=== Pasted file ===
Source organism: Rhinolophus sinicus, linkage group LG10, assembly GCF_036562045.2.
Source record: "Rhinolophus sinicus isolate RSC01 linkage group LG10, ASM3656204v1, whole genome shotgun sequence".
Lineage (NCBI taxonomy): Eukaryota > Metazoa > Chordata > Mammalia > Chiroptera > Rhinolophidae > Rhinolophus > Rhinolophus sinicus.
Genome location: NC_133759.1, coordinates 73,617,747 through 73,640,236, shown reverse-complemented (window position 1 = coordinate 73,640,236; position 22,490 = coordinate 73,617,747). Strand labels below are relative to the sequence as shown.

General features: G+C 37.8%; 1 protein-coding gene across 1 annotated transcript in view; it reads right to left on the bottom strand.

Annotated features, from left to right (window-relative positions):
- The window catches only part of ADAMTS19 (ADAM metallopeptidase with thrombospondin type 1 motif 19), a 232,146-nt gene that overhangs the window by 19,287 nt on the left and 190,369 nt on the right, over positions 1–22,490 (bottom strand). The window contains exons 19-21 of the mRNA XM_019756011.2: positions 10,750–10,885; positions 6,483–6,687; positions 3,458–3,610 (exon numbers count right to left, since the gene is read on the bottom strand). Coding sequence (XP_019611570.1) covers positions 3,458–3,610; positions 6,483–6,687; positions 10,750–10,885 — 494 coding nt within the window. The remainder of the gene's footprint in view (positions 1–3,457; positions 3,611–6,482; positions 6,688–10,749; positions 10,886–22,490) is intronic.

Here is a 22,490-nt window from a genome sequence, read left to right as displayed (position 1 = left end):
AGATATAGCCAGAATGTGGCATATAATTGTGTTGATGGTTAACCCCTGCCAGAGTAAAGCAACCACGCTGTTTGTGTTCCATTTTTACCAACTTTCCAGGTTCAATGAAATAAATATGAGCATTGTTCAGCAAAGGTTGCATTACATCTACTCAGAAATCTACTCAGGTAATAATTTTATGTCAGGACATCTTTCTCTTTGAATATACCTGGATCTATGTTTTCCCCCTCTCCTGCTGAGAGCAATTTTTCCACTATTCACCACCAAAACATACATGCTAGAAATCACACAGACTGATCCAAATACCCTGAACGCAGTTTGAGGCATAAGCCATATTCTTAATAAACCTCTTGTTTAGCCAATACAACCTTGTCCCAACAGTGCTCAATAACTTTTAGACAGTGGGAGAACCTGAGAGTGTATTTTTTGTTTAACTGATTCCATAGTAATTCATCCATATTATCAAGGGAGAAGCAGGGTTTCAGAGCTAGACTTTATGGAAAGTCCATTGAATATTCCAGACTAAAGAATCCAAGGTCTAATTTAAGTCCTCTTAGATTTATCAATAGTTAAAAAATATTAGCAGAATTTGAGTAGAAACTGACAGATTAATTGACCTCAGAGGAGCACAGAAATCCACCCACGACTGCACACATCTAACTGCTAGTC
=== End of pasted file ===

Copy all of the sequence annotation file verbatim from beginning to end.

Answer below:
Source organism: Rhinolophus sinicus, linkage group LG10, assembly GCF_036562045.2.
Source record: "Rhinolophus sinicus isolate RSC01 linkage group LG10, ASM3656204v1, whole genome shotgun sequence".
Lineage (NCBI taxonomy): Eukaryota > Metazoa > Chordata > Mammalia > Chiroptera > Rhinolophidae > Rhinolophus > Rhinolophus sinicus.
Genome location: NC_133759.1, coordinates 73,617,747 through 73,640,236, shown reverse-complemented (window position 1 = coordinate 73,640,236; position 22,490 = coordinate 73,617,747). Strand labels below are relative to the sequence as shown.

General features: G+C 37.8%; 1 protein-coding gene across 1 annotated transcript in view; it reads right to left on the bottom strand.

Annotated features, from left to right (window-relative positions):
- The window catches only part of ADAMTS19 (ADAM metallopeptidase with thrombospondin type 1 motif 19), a 232,146-nt gene that overhangs the window by 19,287 nt on the left and 190,369 nt on the right, over positions 1–22,490 (bottom strand). The window contains exons 19-21 of the mRNA XM_019756011.2: positions 10,750–10,885; positions 6,483–6,687; positions 3,458–3,610 (exon numbers count right to left, since the gene is read on the bottom strand). Coding sequence (XP_019611570.1) covers positions 3,458–3,610; positions 6,483–6,687; positions 10,750–10,885 — 494 coding nt within the window. The remainder of the gene's footprint in view (positions 1–3,457; positions 3,611–6,482; positions 6,688–10,749; positions 10,886–22,490) is intronic.

Here is a 22,490-nt window from a genome sequence, read left to right as displayed (position 1 = left end):
AGATATAGCCAGAATGTGGCATATAATTGTGTTGATGGTTAACCCCTGCCAGAGTAAAGCAACCACGCTGTTTGTGTTCCATTTTTACCAACTTTCCAGGTTCAATGAAATAAATATGAGCATTGTTCAGCAAAGGTTGCATTACATCTACTCAGAAATCTACTCAGGTAATAATTTTATGTCAGGACATCTTTCTCTTTGAATATACCTGGATCTATGTTTTCCCCCTCTCCTGCTGAGAGCAATTTTTCCACTATTCACCACCAAAACATACATGCTAGAAATCACACAGACTGATCCAAATACCCTGAACGCAGTTTGAGGCATAAGCCATATTCTTAATAAACCTCTTGTTTAGCCAATACAACCTTGTCCCAACAGTGCTCAATAACTTTTAGACAGTGGGAGAACCTGAGAGTGTATTTTTTGTTTAACTGATTCCATAGTAATTCATCCATATTATCAAGGGAGAAGCAGGGTTTCAGAGCTAGACTTTATGGAAAGTCCATTGAATATTCCAGACTAAAGAATCCAAGGTCTAATTTAAGTCCTCTTAGATTTATCAATAGTTAAAAAATATTAGCAGAATTTGAGTAGAAACTGACAGATTAATTGACCTCAGAGGAGCACAGAAATCCACCCACGACTGCACACATCTAACTGCTAGTC